Public benefits are available to assist with the care of the elderly. Veterans and their spouses may qualify for certain government programs, such as Medicare and Social Security. Some veteran benefits are unknown to the average person altogether. For instance, a Vietnam veteran was diagnosed with a type of cancer that was linked to a chemical used by the military in Vietnam called “Agent Orange.” As a result, this veteran could get pension benefits for becoming a disabled veteran, even though his disability occurred more than 40 years later. As a disabled veteran, he was also eligible for a discount on his property taxes. Medicaid may also be available for those who are over age 65 or under the federal poverty limit. You can check the eligibility of your loved one at BenefitsCheckUp.org.

Supervise finances even while the loved one still can.

Since an elderly parent’s ability to manage their own finances may begin to deteriorate at any time (sometimes as early as age 60), begin monitoring their spending and bank accounts the minute there are any signs of confusion or struggle. This is especially important to protect against fraud and late fees resulting from missed bill payments.

Keep them safe from scams.

We are seeing the elderly being targeted by online, email, and telephone scams at an increasing rate. Recently, there have been a wave of IRS imposters who have used aggressive measures to attempt (and often succeed) to collect unpaid taxes from the vulnerable and unknowing elderly. There’s a real possibility that your elderly parent might get taken advantage of, so be proactive in preventing such events. One of the best ways to do this is to constantly remind your parent or family member of potential scams. Give them examples. Tell them to never click on links in unfamiliar emails, avoid social media strangers, never answer personal security questions from an incoming caller, and always use hard-to-guess passwords. If your loved one is unsure of anything, encourage them to call you for advice.

Consider how your lifestyle and finances will be impacted.

Caregiving can be taxing, so consider how this role may affect your life personally, professionally, and financially. For instance, you may be required to miss work often for doctor’s appointments and other caregiving obligations. Additionally, your personal and family finances may be affected. Maintain active communication with your spouse, siblings and other family on potential costs and plans to avoid conflicts.

Continue to work and communicate with your colleagues.

The last thing a caregiver should do is allow their role to become a full-time job. While it may often feel like one, do your best to keep working if you can. Having a job will maintain a source of income that will no doubt ease the strain of financially supporting the loved one, if necessary. More than that, keeping a job will give you an escape needed to maintain a well-balanced life – as much as you can. Many companies offer benefits to employees who become caregivers. For instance, they may offer paid time off when caregiving responsibilities arise, as well as other flexibility that would allow for arriving late or leaving early. Juggling work with caregiving can become extremely difficult, especially if a person hasn’t communicated their situation to their employer. In some cases, employers even offer dependent care assistance programs, which allow employees to pay for eligible care expenses on a pretax basis. Review your Employee Handbook for possible benefits (like flextime benefits), and discuss your caregiving responsibilities with your employer. An open discussion could result in the employer offering options that are not part of the organizations typical procedures.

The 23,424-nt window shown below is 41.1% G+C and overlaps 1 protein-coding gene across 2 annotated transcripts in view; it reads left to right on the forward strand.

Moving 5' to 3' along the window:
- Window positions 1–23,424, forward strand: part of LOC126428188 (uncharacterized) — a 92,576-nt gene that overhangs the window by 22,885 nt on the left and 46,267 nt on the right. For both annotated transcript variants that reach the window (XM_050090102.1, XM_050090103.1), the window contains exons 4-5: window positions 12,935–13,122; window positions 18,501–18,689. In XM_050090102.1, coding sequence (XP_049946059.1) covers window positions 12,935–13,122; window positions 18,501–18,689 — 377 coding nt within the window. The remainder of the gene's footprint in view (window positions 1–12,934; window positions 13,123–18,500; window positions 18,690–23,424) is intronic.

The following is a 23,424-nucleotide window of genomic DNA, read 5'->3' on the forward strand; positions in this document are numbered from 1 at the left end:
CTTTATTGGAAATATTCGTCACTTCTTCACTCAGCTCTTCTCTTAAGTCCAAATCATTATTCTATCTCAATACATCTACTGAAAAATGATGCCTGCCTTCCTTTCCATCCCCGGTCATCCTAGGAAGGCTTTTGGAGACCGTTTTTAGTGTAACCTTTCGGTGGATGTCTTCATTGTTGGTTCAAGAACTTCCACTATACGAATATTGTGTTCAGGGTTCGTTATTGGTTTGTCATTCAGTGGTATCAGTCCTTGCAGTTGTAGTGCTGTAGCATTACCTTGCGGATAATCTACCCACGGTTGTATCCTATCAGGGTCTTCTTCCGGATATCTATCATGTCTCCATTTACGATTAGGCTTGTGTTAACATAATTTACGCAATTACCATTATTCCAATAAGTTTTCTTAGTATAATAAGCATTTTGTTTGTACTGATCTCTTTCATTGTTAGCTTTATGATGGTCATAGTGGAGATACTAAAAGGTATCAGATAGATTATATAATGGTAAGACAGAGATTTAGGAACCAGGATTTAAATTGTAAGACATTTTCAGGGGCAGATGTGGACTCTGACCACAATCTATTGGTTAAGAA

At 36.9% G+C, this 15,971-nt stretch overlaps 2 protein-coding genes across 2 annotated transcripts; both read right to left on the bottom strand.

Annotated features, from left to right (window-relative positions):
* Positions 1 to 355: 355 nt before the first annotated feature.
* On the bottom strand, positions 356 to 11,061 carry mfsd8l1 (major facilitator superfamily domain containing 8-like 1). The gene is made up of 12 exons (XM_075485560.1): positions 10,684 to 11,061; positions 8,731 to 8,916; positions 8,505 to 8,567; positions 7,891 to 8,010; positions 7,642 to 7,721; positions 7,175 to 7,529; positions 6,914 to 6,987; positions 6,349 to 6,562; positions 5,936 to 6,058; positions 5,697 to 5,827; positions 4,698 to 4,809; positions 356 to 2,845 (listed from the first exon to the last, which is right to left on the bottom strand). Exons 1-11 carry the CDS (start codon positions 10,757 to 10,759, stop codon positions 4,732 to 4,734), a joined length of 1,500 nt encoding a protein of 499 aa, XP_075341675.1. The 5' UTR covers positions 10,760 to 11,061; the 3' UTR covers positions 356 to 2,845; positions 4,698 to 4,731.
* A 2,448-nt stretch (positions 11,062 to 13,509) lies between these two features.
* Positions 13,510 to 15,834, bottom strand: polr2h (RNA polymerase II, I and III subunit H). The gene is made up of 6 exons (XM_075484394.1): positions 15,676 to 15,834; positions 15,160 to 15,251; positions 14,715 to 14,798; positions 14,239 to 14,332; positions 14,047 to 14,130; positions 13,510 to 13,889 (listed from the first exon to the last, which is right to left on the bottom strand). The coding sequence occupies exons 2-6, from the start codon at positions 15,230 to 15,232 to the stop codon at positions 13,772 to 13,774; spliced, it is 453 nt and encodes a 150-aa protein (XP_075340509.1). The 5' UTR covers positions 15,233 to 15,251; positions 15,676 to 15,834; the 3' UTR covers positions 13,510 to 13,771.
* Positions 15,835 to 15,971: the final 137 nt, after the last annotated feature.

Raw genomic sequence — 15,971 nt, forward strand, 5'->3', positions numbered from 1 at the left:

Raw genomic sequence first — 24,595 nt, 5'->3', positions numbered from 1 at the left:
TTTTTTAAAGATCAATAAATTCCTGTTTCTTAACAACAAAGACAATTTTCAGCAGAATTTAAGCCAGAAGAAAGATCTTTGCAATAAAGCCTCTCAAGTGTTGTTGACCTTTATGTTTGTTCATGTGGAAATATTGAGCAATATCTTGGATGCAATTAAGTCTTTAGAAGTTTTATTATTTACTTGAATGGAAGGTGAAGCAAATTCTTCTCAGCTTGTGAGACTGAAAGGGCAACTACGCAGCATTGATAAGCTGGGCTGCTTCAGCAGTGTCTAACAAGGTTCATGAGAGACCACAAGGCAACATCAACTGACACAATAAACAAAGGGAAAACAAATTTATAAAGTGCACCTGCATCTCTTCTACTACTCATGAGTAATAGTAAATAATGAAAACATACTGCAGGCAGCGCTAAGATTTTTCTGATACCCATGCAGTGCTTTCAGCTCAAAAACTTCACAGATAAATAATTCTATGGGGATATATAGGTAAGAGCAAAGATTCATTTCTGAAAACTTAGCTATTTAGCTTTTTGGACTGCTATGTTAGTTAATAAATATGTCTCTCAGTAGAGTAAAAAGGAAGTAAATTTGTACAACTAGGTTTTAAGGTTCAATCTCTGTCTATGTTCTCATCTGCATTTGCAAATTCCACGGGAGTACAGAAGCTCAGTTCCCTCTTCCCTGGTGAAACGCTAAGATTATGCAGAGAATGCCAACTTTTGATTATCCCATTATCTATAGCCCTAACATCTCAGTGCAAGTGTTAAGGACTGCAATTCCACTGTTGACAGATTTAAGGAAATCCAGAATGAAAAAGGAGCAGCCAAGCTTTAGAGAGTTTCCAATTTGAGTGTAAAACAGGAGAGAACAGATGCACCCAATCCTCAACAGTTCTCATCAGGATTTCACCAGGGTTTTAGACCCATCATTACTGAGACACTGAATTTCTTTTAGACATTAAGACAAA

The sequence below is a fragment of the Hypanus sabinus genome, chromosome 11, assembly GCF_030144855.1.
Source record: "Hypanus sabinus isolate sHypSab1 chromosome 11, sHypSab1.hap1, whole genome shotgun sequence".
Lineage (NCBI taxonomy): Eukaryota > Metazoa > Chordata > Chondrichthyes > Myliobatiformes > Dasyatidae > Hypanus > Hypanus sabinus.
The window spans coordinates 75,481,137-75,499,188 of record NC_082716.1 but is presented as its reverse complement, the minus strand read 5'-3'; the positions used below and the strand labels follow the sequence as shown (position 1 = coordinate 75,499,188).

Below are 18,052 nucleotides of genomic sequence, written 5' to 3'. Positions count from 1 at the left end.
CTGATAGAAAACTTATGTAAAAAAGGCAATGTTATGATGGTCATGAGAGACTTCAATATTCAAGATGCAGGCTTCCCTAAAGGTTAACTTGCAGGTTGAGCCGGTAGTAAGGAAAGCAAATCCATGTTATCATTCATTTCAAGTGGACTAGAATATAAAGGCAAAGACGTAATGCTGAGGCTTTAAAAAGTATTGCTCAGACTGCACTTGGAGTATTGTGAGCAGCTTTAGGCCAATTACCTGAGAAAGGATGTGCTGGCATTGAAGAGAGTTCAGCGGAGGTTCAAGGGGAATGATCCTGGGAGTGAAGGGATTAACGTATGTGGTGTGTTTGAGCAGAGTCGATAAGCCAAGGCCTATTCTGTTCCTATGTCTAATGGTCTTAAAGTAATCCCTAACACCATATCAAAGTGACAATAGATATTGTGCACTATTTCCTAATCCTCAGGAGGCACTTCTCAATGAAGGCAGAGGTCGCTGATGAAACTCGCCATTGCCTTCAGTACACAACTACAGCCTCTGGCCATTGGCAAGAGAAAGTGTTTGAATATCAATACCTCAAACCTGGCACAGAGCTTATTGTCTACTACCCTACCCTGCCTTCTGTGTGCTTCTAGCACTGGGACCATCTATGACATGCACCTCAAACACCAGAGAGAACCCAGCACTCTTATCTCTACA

Take care and get support!

Last, but certainly not least, take care of yourself and get support if you feel you need to. Caregiving is a hard job and can easily cause a person to forget about themselves. When someone spends their days worrying about someone else, it’s easy for them to forget about their own basic needs. It’s common for caregivers to eat less or eat in a less healthy way, lose sleep, and feel too tired to exercise or even get their daily tasks done, like house cleaning. Take time for yourself and be mindful of your emotional needs. Local support groups exist where you can feel a sense of community and talk about your feelings with people who will understand. Websites like www.caring. com can also help create a sense of community. There’s been no sugar-coating here. Caregiving isn’t easy, but the proper preparation and planning will make it easier, less stressful and time-consuming. And your financial advisor can help you implement some of the caregiving tips and functions as covered above.